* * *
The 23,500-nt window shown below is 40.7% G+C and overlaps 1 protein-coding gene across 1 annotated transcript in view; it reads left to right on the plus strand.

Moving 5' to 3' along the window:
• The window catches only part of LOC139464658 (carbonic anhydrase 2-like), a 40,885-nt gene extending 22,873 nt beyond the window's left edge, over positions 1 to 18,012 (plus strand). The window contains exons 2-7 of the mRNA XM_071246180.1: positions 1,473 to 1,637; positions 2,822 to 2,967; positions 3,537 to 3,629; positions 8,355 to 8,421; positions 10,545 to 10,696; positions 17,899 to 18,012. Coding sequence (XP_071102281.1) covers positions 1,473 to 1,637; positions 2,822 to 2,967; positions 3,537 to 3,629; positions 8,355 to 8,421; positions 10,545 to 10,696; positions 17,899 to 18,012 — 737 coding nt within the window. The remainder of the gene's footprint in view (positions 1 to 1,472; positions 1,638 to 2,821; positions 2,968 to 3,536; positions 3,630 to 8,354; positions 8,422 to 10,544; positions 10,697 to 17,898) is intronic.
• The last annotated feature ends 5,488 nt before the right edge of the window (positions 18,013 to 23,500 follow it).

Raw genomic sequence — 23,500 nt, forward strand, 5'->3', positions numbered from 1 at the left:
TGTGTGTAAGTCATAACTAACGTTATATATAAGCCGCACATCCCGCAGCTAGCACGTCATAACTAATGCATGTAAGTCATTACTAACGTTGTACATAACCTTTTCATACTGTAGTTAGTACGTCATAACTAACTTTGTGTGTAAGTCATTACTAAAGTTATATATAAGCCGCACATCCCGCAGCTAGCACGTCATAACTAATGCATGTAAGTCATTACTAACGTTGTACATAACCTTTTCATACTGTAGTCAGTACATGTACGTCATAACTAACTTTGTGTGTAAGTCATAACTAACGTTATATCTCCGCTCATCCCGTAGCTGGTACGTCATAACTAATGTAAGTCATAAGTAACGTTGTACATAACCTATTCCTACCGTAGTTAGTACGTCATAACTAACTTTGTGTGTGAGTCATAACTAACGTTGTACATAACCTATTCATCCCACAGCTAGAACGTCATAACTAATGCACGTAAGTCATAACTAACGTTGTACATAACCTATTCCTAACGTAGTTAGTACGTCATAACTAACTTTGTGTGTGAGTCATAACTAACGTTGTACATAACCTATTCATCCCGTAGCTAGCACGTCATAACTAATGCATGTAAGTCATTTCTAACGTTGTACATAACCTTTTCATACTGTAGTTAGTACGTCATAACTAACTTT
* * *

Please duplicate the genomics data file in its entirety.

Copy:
The 23,500-nt window shown below is 40.7% G+C and overlaps 1 protein-coding gene across 1 annotated transcript in view; it reads left to right on the plus strand.

Moving 5' to 3' along the window:
• The window catches only part of LOC139464658 (carbonic anhydrase 2-like), a 40,885-nt gene extending 22,873 nt beyond the window's left edge, over positions 1 to 18,012 (plus strand). The window contains exons 2-7 of the mRNA XM_071246180.1: positions 1,473 to 1,637; positions 2,822 to 2,967; positions 3,537 to 3,629; positions 8,355 to 8,421; positions 10,545 to 10,696; positions 17,899 to 18,012. Coding sequence (XP_071102281.1) covers positions 1,473 to 1,637; positions 2,822 to 2,967; positions 3,537 to 3,629; positions 8,355 to 8,421; positions 10,545 to 10,696; positions 17,899 to 18,012 — 737 coding nt within the window. The remainder of the gene's footprint in view (positions 1 to 1,472; positions 1,638 to 2,821; positions 2,968 to 3,536; positions 3,630 to 8,354; positions 8,422 to 10,544; positions 10,697 to 17,898) is intronic.
• The last annotated feature ends 5,488 nt before the right edge of the window (positions 18,013 to 23,500 follow it).

Raw genomic sequence — 23,500 nt, forward strand, 5'->3', positions numbered from 1 at the left:
TGTGTGTAAGTCATAACTAACGTTATATATAAGCCGCACATCCCGCAGCTAGCACGTCATAACTAATGCATGTAAGTCATTACTAACGTTGTACATAACCTTTTCATACTGTAGTTAGTACGTCATAACTAACTTTGTGTGTAAGTCATTACTAAAGTTATATATAAGCCGCACATCCCGCAGCTAGCACGTCATAACTAATGCATGTAAGTCATTACTAACGTTGTACATAACCTTTTCATACTGTAGTCAGTACATGTACGTCATAACTAACTTTGTGTGTAAGTCATAACTAACGTTATATCTCCGCTCATCCCGTAGCTGGTACGTCATAACTAATGTAAGTCATAAGTAACGTTGTACATAACCTATTCCTACCGTAGTTAGTACGTCATAACTAACTTTGTGTGTGAGTCATAACTAACGTTGTACATAACCTATTCATCCCACAGCTAGAACGTCATAACTAATGCACGTAAGTCATAACTAACGTTGTACATAACCTATTCCTAACGTAGTTAGTACGTCATAACTAACTTTGTGTGTGAGTCATAACTAACGTTGTACATAACCTATTCATCCCGTAGCTAGCACGTCATAACTAATGCATGTAAGTCATTTCTAACGTTGTACATAACCTTTTCATACTGTAGTTAGTACGTCATAACTAACTTT